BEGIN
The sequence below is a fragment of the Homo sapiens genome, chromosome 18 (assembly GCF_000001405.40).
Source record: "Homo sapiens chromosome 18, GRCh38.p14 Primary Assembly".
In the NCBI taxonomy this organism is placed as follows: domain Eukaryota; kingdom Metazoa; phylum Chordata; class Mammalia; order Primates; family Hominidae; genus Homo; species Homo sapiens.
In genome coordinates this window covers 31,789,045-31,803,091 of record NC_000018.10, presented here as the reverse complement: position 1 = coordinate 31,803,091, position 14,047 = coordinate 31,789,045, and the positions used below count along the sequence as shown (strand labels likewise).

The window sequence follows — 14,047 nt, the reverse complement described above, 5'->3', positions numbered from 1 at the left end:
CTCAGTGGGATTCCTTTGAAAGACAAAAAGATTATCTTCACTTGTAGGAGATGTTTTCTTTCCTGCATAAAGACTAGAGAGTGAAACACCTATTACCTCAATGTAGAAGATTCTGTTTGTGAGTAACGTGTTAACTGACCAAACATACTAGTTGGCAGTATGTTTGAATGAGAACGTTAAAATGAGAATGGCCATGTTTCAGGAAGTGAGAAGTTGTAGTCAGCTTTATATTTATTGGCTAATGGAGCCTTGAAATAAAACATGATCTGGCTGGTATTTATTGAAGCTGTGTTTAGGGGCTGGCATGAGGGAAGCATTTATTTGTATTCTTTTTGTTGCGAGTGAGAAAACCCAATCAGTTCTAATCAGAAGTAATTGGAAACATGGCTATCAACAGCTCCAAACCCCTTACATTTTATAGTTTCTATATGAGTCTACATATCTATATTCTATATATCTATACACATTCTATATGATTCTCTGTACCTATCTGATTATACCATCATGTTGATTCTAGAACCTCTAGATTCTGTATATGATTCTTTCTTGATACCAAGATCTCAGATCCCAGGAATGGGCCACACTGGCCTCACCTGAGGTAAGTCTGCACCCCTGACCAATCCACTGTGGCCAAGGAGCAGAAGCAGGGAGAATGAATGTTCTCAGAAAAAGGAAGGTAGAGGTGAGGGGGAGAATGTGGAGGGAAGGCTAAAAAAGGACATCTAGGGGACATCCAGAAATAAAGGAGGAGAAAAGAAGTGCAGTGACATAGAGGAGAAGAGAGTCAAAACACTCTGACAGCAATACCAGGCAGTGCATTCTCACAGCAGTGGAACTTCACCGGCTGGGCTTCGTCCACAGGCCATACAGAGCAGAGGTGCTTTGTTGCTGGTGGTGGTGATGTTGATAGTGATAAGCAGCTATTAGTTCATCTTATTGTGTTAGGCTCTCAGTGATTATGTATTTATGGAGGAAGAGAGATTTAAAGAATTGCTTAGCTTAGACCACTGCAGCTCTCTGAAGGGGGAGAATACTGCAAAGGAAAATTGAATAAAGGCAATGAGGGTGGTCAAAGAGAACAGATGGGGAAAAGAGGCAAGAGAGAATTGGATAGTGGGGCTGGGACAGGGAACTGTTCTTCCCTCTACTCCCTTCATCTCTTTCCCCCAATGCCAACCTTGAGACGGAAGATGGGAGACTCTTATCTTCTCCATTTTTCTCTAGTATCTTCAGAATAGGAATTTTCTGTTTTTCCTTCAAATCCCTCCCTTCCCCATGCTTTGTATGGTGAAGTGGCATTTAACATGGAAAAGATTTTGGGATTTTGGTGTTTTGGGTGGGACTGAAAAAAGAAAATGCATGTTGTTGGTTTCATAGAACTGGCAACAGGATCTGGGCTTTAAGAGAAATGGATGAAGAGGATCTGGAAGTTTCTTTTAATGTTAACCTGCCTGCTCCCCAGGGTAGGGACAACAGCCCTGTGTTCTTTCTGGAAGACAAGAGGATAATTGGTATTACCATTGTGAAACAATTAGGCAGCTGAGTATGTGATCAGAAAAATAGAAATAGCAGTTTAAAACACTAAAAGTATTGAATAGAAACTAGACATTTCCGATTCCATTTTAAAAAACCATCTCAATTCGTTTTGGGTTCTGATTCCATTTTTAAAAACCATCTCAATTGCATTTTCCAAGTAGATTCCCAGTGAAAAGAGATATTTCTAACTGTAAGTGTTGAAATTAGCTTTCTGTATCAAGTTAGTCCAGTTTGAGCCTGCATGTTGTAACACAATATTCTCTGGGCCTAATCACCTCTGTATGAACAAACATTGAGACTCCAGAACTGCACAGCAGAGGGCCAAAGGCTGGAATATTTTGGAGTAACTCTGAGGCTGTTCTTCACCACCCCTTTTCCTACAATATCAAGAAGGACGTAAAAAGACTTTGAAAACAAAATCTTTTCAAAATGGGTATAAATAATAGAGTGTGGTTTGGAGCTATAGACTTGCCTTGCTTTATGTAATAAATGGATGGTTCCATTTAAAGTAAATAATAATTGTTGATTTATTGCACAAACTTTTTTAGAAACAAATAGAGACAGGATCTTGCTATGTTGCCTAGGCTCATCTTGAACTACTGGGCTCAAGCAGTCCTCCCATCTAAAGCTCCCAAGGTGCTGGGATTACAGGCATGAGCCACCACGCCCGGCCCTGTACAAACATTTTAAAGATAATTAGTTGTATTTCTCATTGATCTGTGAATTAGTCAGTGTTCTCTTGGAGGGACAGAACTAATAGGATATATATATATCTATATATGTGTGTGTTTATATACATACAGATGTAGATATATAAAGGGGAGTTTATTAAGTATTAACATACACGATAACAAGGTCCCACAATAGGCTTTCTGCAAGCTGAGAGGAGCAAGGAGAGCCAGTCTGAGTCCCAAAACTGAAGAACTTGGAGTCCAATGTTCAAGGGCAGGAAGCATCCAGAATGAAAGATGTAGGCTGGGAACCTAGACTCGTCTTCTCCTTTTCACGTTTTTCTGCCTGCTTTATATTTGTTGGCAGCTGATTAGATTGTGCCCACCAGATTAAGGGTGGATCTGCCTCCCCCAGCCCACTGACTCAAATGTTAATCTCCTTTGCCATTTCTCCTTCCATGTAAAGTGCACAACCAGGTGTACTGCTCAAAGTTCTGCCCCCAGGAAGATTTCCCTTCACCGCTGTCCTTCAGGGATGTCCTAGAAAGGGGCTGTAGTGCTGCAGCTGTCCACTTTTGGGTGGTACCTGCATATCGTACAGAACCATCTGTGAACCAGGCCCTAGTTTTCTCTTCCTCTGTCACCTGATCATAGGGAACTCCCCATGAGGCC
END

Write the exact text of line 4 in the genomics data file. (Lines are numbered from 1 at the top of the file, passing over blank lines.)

In genome coordinates this window covers 31,789,045-31,803,091 of record NC_000018.10, presented here as the reverse complement: position 1 = coordinate 31,803,091, position 14,047 = coordinate 31,789,045, and the positions used below count along the sequence as shown (strand labels likewise).